Riverside Country Club

Jack Reid, an early businessman in Lake Jackson as well as an avid golfer, named his daughter Pala Ann Reid (initials “PAR”) – saying it would be the only “par” he would ever have! Jack loved the game of golf and was a charter member of Riverside Country Club.

Riverside had its beginnings in 1955, when three golfers, Dr. Alan Stewart, Dr. Gerald Perryman, and Ted Walker, decided that driving 30 minutes to the nearest golf course in Old Ocean was just a little too far! They gathered a group of about 100 interested people and developed a plan to start a golf course and recreational facility in Lake Jackson.

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The plan was to have a membership of 500, an initiation fee of $500.00 and monthly dues of $20.00. The original cost of the clubhouse, golf course, swimming pool, and other facilities was $250,000. A lucky break came to the group when Dr. A. P. Beutel agreed to sell land owned by The Dow Chemical Company for $1.00 per acre – said to be the deal of the century. In June, 1957, the swimming pool was finished and the first nine holes shortly thereafter. The grand opening was October 3, 1957, and was quite the affair, with a big band coming down from Houston. Unfortunately, about 10 years following the opening, the clubhouse was destroyed by fire, but a larger one was built in its place and opened two years later.

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Riverside flourished for close to 50 years, providing all types of recreation. The golf course attracted top golfers from the Houston area, who would come down to play in the Member-Guest and Club Championship tournaments, saying it was a “diamond in the rough”. A write-up of the course described its layout: “Riverside is flat with narrow, tree-lined fairways and average-sized greens. The highlight here is the spectacular, peaceful setting on the shores of Brazoria Lake and the Brazos River. Spanish moss covers the trees and the lake divides the course in half, coming into play on 10 holes. The course is loaded with bridges that enable golfers to traverse the lakes, jumping from tee to green hole after hole.”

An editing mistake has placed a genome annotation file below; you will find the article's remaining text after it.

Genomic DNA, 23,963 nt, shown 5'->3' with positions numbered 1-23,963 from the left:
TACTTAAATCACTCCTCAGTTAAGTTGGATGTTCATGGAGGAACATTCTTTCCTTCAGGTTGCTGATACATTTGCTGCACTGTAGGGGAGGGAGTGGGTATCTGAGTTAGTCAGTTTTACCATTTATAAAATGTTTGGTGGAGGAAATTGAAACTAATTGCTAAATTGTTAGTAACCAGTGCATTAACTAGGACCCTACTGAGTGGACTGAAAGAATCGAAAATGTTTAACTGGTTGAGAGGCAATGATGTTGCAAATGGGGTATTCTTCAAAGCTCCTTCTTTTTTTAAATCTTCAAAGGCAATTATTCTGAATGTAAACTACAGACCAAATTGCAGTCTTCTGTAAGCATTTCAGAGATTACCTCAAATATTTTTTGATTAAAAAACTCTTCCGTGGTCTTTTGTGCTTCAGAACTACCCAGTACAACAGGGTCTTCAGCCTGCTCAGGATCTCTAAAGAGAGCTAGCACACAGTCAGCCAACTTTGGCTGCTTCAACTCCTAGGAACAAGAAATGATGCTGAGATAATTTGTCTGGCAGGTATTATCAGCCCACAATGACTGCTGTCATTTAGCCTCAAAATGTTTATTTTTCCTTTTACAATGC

Besides the golf course, there was a large ballroom for formal gatherings, and dining facilities supported by expert chefs named “Blue Bell” and “Johnnie Mae”. The teenage boys would bring them fish they had caught in the lake in exchange for a delicious Riverside hamburger, which gave the Dairy Bar hamburger a run for its money!

 

The tennis courts, swimming pool, lake with a dock and boats, and the bar which featured live music from local groups provided entertainment for all members of the family. A local resident, Marvin Rod, who enjoyed Riverside for over 25 years likened it to Bushwood Country Club from the movie “Caddyshack”, saying “it was an old traditional Country Club, with a golf course, locker rooms, a restaurant, lake, and delicious food – just an all-around great place with so much to do!”

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The only drawback to the Riverside Country Club golf course, as Jack Reid would have told you, was that “It was closed on Mondays!”

by Frances Hammond